Duane Wilson

From BR Bullpen


Duane Lewis Wilson

  • Bats Left, Throws Left
  • Height 6' 1", Weight 185 lb.

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Biographical Information[edit]

Left-hander Duane Wilson was signed by the Boston Red Sox as an amateur free agent before the 1952 season. The young pitcher spent seven years in the minors before getting his chance at major league hitters. The Red Sox farmed Duane out to the High Point-Thomasville Hi-Toms of the class D North Carolina State League, his only season in a "D" league, and the 18-year-old responded with a 9-4 record and a 2.60 ERA while appearing in 21 games.

During his climb up the minor league ladder, Duane never had a losing season. He pitched for seven different teams in six different leagues. He had two good years back to back, going 14-11 with a 2.88 ERA with the class A Albany Senators in 1956 and the AA Oklahoma City Indians in 1957. Duane then started 1958 with the Memphis Chickasaws and was 9-5 with a 2.50 ERA when he was called up to the Red Sox in late June.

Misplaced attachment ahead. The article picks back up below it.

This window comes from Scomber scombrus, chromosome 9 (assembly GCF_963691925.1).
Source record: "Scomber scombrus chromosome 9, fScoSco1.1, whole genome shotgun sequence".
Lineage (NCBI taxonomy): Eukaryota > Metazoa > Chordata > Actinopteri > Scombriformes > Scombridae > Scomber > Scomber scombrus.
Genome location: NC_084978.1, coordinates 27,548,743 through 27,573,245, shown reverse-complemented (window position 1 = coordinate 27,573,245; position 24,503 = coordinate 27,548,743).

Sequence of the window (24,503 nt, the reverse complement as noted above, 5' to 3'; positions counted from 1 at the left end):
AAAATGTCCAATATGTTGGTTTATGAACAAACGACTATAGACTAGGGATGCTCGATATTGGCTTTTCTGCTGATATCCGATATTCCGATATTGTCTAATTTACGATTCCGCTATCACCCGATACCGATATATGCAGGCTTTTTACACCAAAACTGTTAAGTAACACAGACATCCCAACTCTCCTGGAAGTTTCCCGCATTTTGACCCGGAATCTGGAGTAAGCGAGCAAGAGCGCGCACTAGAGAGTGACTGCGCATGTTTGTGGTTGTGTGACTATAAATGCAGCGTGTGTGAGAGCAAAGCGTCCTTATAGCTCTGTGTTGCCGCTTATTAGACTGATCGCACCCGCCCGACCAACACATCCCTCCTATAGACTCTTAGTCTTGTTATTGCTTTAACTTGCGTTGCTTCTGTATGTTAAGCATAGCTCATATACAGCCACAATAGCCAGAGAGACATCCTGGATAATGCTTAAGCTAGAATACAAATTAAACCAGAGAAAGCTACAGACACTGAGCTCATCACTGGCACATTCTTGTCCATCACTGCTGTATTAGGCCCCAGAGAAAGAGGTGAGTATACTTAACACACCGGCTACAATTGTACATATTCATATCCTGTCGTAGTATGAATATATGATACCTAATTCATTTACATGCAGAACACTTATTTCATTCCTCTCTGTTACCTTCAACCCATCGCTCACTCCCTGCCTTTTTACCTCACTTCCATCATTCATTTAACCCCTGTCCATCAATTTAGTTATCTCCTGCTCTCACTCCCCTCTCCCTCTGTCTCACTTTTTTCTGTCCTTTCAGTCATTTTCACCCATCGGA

He made two starts for the Red Sox, one apiece against the Baltimore Orioles and Detroit Tigers, pitching 6 innings with no decisions. These were his only appearances in the majors. Duane finished up 1958 with the Minneapolis Millers at 6-5, giving him a combined 15-10 record with a 3.49 ERA for the year.

Wilson spent 1959 with the Minneapolis club, with a 3-3 record. He decided to end his career in baseball at the age of 25 with an eight-year minor league record of 85-70 and a 3.38 ERA while pitching 1,216 innings.

Wilson recalled his brief stay in the majors. "I was called up in late June of '58. I'll never forget Ted Williams walking into the clubhouse and saying to me, 'Good to see you made it, Lefty.' Jimmy Piersall was a character. I was shagging flies in the outfield during batting practice when he told me, 'Don't think they just come to see Williams. They come to see me."

After baseball Wilson returned home to Wichita, KS, where he was in the banking business starting in 1964. He was a vice-president for the Stockyards National Bank until 1985 and then with the Southwest National Bank, where he still worked part-time in retirement. He died in Wichita in 2021.


Baseball Players of the 1950s

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